Tolerance to apoptotic cells is essential to prevent inflammatory pathology. Though innate responses are critical for immune suppression, our understanding of early innate immunity driven by apoptosis is lacking. Herein we report apoptotic cells induce expression of the chemokine CCL22 in splenic metallophillic macrophages, which is critical for tolerance. Systemic challenge with apoptotic cells induced rapid production of CCL22 in CD169(+) (metallophillic) macrophages, resulting in accumulation and activation of FoxP3(+) Tregs and CD11c(+) dendritic cells, an effect that could be inhibited by antagonizing CCL22-driven chemotaxis. This mechanism was essential for suppression after apoptotic cell challenge, because neutralizing CCL22 or its receptor, reducing Treg numbers, or blocking effector mechanisms abrogated splenic TGF-β and IL-10 induction; this promoted a shift to proinflammatory cytokines associated with a failure to suppress T cells. Similarly, CCR4 inhibition blocked long-term, apoptotic cell-induced tolerance to allografts. Finally, CCR4 inhibition resulted in a systemic breakdown of tolerance to self after apoptotic cell injection with rapid increases in anti-dsDNA IgG and immune complex deposition. Thus, the data demonstrate CCL22-dependent chemotaxis is a key early innate response required for apoptotic cell-induced suppression, implicating a previously unknown mechanism of macrophage-dependent coordination of early events leading to stable tolerance.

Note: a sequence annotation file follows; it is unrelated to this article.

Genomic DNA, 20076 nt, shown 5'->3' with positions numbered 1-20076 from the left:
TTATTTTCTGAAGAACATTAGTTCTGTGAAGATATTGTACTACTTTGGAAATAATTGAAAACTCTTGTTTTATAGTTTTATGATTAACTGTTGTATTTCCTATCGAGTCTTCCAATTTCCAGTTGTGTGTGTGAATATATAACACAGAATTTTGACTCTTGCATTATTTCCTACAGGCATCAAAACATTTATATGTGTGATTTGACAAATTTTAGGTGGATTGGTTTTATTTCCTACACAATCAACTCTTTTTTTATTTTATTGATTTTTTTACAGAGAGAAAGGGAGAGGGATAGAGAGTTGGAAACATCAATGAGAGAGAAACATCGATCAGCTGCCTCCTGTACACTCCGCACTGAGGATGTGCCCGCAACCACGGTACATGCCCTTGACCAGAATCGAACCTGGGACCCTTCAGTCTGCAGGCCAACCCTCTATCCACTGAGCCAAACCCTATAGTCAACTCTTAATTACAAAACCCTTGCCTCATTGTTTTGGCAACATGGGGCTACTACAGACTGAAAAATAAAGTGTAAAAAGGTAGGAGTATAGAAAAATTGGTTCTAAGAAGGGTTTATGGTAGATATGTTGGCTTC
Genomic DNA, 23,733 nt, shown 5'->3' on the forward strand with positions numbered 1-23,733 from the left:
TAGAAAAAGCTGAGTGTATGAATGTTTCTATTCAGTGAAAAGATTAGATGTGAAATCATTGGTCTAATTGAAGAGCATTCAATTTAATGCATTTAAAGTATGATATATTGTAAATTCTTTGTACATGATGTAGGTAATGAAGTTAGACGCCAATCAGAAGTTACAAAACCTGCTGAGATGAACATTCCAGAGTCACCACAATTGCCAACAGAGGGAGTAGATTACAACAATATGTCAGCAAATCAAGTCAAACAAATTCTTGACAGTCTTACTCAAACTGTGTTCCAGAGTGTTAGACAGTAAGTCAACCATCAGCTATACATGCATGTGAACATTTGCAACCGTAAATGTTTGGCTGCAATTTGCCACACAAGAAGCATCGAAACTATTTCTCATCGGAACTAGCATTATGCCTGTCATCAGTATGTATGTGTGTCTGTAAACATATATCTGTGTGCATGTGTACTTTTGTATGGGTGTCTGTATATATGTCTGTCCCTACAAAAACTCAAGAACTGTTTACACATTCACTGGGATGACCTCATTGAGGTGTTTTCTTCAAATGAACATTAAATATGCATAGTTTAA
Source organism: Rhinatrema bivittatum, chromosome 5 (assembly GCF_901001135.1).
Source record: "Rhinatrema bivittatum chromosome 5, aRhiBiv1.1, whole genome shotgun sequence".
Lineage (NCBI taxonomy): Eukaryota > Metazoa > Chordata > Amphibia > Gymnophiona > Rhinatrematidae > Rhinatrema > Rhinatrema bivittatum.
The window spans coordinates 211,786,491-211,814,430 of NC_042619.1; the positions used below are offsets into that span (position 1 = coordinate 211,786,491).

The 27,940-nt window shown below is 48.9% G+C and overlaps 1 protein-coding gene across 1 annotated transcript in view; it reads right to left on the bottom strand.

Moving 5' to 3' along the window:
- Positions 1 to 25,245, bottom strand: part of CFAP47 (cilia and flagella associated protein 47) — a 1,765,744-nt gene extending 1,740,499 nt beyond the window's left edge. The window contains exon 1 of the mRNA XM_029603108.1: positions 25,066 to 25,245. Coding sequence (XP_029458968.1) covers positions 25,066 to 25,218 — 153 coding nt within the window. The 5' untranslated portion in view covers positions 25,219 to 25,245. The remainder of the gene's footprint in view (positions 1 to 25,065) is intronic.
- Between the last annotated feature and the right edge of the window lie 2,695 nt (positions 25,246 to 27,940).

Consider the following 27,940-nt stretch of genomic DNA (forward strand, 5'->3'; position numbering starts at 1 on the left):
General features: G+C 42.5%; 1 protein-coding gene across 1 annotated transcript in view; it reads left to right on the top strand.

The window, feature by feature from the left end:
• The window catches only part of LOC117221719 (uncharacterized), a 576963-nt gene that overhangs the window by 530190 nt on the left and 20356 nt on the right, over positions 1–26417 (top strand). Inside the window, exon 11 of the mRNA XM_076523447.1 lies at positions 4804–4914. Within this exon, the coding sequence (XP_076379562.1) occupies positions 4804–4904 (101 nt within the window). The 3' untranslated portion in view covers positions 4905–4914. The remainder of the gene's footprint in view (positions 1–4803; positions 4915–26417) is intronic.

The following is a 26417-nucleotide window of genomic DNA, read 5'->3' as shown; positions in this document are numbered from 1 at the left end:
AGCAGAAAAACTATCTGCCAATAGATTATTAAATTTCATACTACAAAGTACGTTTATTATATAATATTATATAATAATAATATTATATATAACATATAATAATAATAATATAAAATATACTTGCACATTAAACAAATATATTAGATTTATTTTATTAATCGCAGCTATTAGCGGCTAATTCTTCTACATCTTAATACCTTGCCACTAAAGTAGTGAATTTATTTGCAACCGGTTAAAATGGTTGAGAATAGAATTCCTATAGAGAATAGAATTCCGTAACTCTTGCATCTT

Keywords: autoimmunity; migration; regulation; spleen; transplantation.